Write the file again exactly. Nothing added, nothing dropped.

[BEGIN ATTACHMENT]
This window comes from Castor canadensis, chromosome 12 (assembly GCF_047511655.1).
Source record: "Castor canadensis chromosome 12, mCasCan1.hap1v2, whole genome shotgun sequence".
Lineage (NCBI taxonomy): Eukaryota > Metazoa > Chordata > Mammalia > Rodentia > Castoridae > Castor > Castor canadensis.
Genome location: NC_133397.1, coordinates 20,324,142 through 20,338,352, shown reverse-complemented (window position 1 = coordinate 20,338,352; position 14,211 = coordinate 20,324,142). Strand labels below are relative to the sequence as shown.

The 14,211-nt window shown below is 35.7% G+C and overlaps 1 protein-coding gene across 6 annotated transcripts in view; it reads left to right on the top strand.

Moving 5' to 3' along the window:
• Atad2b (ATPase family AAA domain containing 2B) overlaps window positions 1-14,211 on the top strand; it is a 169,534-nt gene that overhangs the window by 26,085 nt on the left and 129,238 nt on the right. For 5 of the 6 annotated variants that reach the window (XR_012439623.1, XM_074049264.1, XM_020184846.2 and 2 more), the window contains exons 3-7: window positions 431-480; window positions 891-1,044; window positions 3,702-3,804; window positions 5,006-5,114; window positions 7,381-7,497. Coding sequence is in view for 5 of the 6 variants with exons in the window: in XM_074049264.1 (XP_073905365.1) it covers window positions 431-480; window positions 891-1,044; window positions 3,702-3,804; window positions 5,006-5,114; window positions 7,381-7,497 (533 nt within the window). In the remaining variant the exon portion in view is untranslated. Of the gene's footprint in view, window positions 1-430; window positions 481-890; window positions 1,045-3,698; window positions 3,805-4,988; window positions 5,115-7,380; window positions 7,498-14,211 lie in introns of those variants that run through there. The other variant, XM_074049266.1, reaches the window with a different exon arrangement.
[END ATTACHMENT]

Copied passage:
This window comes from Castor canadensis, chromosome 12 (assembly GCF_047511655.1).
Source record: "Castor canadensis chromosome 12, mCasCan1.hap1v2, whole genome shotgun sequence".
Lineage (NCBI taxonomy): Eukaryota > Metazoa > Chordata > Mammalia > Rodentia > Castoridae > Castor > Castor canadensis.
Genome location: NC_133397.1, coordinates 20,324,142 through 20,338,352, shown reverse-complemented (window position 1 = coordinate 20,338,352; position 14,211 = coordinate 20,324,142). Strand labels below are relative to the sequence as shown.

The 14,211-nt window shown below is 35.7% G+C and overlaps 1 protein-coding gene across 6 annotated transcripts in view; it reads left to right on the top strand.

Moving 5' to 3' along the window:
• Atad2b (ATPase family AAA domain containing 2B) overlaps window positions 1-14,211 on the top strand; it is a 169,534-nt gene that overhangs the window by 26,085 nt on the left and 129,238 nt on the right. For 5 of the 6 annotated variants that reach the window (XR_012439623.1, XM_074049264.1, XM_020184846.2 and 2 more), the window contains exons 3-7: window positions 431-480; window positions 891-1,044; window positions 3,702-3,804; window positions 5,006-5,114; window positions 7,381-7,497. Coding sequence is in view for 5 of the 6 variants with exons in the window: in XM_074049264.1 (XP_073905365.1) it covers window positions 431-480; window positions 891-1,044; window positions 3,702-3,804; window positions 5,006-5,114; window positions 7,381-7,497 (533 nt within the window). In the remaining variant the exon portion in view is untranslated. Of the gene's footprint in view, window positions 1-430; window positions 481-890; window positions 1,045-3,698; window positions 3,805-4,988; window positions 5,115-7,380; window positions 7,498-14,211 lie in introns of those variants that run through there. The other variant, XM_074049266.1, reaches the window with a different exon arrangement.